BP fines should pay for long-term Gulf recovery, Obama report finds
A US government report on the future of the Gulf Coast found that fines to be levied against energy giant BP should be used to pay for the long-term restoration of the coastline and waters devastated by the worst oil spill in US history, dpa reported.
BP and other companies involved in the disaster face potential civil penalties reaching tens of billions of dollars for the Deepwater Horizon oil rig explosion, which allowed more than 4 million barrels of oil to spill into the Gulf of Mexico between April and August.
The British oil giant spent an estimated 9.5 billion dollars to cap the gushing well and clean up oil. The well was permanently sealed earlier this month. BP has also created a 20-billion-dollar, government-run compensation fund for residents affected by the crisis.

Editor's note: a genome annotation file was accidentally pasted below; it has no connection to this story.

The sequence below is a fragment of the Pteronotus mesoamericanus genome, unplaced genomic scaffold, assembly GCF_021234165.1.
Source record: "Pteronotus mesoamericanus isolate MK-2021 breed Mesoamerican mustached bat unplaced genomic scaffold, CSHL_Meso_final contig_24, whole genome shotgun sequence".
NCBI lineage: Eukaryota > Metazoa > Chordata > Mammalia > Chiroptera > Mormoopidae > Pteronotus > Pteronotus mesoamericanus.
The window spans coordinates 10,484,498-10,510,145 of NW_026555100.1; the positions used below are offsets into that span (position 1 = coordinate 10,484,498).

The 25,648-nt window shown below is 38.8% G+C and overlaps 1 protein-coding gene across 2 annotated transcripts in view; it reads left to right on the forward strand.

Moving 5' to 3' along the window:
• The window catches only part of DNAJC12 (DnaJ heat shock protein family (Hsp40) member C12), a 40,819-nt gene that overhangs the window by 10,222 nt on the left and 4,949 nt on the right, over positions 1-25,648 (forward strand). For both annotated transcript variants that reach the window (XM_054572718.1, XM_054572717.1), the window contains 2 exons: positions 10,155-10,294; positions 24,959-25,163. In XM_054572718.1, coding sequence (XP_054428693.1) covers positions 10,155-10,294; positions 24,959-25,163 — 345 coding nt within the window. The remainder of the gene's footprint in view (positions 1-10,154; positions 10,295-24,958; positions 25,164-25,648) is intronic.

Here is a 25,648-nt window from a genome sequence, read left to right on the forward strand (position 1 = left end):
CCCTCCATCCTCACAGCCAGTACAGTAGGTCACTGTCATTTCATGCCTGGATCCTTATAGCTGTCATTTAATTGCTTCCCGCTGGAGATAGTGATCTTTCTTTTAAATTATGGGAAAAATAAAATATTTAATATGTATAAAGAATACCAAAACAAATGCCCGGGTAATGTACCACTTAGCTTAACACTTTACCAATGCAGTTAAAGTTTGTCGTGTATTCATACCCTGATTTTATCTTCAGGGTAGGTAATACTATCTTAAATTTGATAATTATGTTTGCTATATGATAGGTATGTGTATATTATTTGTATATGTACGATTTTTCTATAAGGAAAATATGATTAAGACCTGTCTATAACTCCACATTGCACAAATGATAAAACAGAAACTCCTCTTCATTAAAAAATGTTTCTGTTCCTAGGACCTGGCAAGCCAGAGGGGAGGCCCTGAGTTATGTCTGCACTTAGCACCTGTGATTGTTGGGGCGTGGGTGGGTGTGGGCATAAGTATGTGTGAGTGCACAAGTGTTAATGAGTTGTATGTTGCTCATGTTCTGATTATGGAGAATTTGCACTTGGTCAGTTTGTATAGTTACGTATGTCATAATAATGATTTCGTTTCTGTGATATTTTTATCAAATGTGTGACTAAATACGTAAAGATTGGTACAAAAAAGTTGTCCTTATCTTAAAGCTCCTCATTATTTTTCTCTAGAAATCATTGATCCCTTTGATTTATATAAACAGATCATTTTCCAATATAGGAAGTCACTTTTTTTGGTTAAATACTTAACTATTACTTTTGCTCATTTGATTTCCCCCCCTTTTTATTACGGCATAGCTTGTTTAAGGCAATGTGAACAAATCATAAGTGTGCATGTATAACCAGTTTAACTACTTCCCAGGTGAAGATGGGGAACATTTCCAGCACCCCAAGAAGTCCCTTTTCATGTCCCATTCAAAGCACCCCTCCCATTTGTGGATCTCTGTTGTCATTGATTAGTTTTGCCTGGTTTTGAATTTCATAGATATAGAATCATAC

The report ordered by US President Barack Obama and written by Navy Secretary Ray Mabus said that further penalties against BP should go directly to helping Gulf Coast residents recover from the spill.
The penalties typically go into a fund to help pay for future cleanups. Diverting the money toward the Gulf Coast would require the approval of US lawmakers.
Mabus also recommended the creation of a Gulf Coast Recovery Council to help coordinate the money and oversee projects in the region. The report calls for the spill's culprits to finance a media campaign to restore public confidence in the Gulf's beaches and seafood industry.